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Program Method

The essential idea of SPECTRAL is the following: take a set of energy bins extending across the EGRET range, and place the observed counts in these bins. If necessary,can make an estimate of how many counts in each of these bins were due to off-pulse background emission instead of the point source; subtract off the background. For any hypothetical energy spectrum of s incident upon the detector, we can calculate the corresponding average observed spectrum. We pick a model for the incident spectrum, such as power-law, broken power-law, or continuum with lines. This model will have several free parameters. We can adjust these parameters until the best fit of the model observed spectrum to the actual data is achieved.

When doing pulse-phase spectroscopy, the main input to the program is a data file produced by the program PULSAR. This program produces a file in SELECT format in which events are selected from a database by their arrival times, arrival directions, energies, and other criteria. Each event has a pulsar phase value attached.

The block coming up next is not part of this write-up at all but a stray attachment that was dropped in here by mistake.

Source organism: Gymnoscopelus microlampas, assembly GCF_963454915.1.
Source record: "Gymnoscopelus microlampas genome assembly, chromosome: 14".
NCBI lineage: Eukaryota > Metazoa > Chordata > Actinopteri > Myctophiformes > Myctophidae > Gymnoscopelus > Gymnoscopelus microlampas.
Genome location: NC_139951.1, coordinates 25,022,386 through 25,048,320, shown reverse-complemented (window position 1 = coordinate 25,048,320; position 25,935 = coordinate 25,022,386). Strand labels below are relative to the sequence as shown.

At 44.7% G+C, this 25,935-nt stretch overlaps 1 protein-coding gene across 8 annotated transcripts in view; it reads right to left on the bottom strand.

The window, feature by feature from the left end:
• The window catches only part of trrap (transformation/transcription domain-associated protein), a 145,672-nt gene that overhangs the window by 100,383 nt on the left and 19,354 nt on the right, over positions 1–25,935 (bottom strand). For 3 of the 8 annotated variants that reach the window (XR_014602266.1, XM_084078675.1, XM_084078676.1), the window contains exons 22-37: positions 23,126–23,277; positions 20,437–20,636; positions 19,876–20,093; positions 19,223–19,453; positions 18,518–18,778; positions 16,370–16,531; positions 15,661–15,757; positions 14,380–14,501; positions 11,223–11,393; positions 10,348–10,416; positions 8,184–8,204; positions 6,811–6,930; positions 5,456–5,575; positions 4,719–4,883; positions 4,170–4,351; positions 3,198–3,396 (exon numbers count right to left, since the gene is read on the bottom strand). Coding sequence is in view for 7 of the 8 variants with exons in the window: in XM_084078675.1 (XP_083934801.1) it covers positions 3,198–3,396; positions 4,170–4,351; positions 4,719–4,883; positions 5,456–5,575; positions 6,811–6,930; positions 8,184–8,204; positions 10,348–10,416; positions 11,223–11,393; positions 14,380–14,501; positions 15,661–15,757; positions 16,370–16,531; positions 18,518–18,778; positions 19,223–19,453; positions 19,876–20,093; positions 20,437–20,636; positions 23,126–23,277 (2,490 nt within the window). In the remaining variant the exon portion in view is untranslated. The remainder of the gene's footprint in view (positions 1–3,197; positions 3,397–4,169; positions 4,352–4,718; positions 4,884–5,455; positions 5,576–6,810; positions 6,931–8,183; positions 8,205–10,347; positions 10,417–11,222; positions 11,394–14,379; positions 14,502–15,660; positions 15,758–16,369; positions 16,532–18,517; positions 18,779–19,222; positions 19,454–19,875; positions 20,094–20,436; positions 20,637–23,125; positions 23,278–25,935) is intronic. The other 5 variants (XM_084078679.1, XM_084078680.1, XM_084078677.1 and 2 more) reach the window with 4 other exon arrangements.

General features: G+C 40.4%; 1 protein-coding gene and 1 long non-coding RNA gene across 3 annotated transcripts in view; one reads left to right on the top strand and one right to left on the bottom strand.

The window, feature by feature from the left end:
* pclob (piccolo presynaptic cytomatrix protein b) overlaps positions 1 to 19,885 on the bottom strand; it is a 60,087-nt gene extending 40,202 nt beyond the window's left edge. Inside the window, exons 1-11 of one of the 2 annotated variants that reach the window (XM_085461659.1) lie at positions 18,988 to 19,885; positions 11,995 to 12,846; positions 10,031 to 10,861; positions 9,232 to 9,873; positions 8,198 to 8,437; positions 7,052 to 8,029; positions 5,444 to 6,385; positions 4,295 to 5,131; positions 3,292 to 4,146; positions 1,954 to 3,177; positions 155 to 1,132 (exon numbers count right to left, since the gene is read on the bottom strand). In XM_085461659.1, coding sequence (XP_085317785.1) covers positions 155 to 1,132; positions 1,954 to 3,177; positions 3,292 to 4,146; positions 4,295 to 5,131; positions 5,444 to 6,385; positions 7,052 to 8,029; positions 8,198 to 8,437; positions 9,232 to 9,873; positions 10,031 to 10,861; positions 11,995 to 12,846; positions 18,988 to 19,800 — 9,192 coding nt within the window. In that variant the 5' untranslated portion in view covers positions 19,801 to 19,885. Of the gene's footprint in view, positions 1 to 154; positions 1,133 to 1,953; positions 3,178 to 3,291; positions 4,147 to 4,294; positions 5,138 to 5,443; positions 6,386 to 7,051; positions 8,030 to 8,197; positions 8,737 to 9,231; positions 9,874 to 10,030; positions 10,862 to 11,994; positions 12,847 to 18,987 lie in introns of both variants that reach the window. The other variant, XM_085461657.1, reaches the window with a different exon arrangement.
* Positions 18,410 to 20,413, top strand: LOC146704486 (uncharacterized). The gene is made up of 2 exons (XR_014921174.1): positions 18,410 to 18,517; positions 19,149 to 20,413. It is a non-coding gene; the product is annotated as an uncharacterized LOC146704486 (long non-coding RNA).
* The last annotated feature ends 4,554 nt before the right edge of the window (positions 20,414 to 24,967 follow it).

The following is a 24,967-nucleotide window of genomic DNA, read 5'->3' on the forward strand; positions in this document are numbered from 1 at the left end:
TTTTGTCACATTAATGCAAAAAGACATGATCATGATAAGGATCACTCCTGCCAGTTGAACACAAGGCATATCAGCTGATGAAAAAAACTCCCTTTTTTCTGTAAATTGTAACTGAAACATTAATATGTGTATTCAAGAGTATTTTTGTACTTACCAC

When analyzing a DC source, the data input is a file produced by PSRSPEC, which does a likelihood analysis of sky maps. This file includes the estimated (background-subtracted) flux for the source in a number of energy bands.

Other inputs include the instrument calibration files for the effective area, the energy resolution, and the angular resolution. These are used in relating the incident flux to the observed spectrum.

At present SPECTRAL is based on an iterative weighted least-squares fit to binned data. We plan eventually to replace this with a maximum likelihood method based on Poisson distributions; the essential structure and interfaces of the program will not be changed.

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Next: How to Use SPECTRAL Up: User's Guide to SPECTRAL Previous: User's Guide to SPECTRAL